Revista da Sociedade Brasileira de Medicina Tropical
versión impresa ISSN 0037-8682
MARTINS-MELO, Francisco Rogerlândio; RAMOS JUNIOR, Alberto Novaes; ALENCAR, Carlos Henrique y HEUKELBACH, Jorg. Multiple causes of death related to Chagas' disease in Brazil, 1999 to 2007. Rev. Soc. Bras. Med. Trop. [online]. 2012, vol.45, n.5, pp. 591-596. ISSN 0037-8682. http://dx.doi.org/10.1590/S0037-86822012000500010.
INTRODUCTION: Chagas' disease is a major public health problem in Brazil and needs extensive and reliable information to support consistent prevention and control actions. This study describes the most common causes of death associated with deaths related to Chagas' disease (underlying or associated cause of death). METHODS: Mortality data were obtained from the Mortality Information System of the Ministry of Health (approximately 9 million deaths). We analyzed all deaths that occurred in Brazil between 1999 and 2007, where Chagas' disease was mentioned on the death certificate as underlying or associated cause (multiple causes of death). RESULTS: There was a total of 53,930 deaths related to Chagas' disease, 44,543 (82.6%) as underlying cause and 9,387 (17.4%) as associated cause. The main diseases and conditions associated with death by Chagas' disease as underlying cause included direct complications of cardiac involvement, such as conduction disorders/arrhythmias (41.4%) and heart failure (37.7%). Cerebrovascular disease (13.2%), ischemic heart disease (13.2%) and hypertensive diseases (9.3%) were the main underlying causes of deaths in which Chagas' disease was identified as an associated cause. CONCLUSIONS: Cardiovascular diseases were often associated with deaths related to Chagas' disease. Information from multiple causes of death recorded on death certificates allows reconstruction of the natural history of Chagas' disease and suggests preventive and therapeutic potential measures more adequate and specifics.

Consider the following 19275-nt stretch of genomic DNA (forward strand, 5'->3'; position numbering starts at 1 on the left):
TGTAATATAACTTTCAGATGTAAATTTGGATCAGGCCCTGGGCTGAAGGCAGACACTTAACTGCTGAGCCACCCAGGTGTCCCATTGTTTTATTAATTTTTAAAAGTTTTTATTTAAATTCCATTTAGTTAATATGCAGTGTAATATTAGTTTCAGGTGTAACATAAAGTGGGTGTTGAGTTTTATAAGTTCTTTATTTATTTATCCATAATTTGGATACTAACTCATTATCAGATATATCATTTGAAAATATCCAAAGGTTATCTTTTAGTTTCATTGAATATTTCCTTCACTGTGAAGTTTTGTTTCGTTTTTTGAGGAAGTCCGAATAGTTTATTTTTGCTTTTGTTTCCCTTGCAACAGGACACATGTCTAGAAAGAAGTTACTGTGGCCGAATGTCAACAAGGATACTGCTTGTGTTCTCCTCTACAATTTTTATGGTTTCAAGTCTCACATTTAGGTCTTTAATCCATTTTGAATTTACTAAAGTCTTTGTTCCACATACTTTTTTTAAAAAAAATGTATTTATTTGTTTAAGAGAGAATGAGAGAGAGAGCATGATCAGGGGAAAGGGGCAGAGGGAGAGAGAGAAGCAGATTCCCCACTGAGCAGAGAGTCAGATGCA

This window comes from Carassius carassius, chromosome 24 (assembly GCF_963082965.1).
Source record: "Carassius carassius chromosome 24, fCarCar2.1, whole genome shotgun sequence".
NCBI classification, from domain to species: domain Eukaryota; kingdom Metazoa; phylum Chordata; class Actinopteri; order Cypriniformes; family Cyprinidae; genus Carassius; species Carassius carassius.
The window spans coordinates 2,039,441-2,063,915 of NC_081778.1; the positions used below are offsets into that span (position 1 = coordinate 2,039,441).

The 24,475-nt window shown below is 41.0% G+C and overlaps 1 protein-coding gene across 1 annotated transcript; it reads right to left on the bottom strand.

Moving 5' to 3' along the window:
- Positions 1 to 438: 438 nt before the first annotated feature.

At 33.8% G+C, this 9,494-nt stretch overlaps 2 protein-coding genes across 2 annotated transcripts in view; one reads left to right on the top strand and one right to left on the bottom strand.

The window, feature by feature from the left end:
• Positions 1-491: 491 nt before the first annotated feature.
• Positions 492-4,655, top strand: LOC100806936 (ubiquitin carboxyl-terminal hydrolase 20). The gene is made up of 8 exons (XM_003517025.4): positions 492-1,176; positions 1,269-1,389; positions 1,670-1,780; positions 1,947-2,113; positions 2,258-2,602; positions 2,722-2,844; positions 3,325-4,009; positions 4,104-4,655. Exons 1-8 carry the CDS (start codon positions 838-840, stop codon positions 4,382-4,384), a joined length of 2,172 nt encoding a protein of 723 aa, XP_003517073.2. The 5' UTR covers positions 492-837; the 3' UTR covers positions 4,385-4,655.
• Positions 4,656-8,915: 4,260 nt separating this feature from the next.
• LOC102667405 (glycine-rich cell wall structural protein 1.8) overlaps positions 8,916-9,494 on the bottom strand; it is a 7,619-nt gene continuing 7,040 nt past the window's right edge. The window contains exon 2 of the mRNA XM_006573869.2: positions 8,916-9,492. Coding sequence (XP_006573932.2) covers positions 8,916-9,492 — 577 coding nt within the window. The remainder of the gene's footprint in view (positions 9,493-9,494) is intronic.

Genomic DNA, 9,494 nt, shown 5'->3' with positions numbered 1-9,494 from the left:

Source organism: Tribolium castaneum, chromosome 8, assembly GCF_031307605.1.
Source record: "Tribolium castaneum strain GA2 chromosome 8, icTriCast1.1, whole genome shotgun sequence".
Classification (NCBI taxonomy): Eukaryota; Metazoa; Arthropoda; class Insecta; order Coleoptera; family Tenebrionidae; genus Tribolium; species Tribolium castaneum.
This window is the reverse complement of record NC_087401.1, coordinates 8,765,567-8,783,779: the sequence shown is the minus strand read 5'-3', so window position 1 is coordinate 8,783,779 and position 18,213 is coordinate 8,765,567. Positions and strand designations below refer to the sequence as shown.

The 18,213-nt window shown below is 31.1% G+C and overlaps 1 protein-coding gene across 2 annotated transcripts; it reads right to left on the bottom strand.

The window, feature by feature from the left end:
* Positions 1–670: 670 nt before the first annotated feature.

Palabras clave : Chagas' disease; Mortality; Underlying cause of death; Multiple causes of death; Epidemiology; Brazil.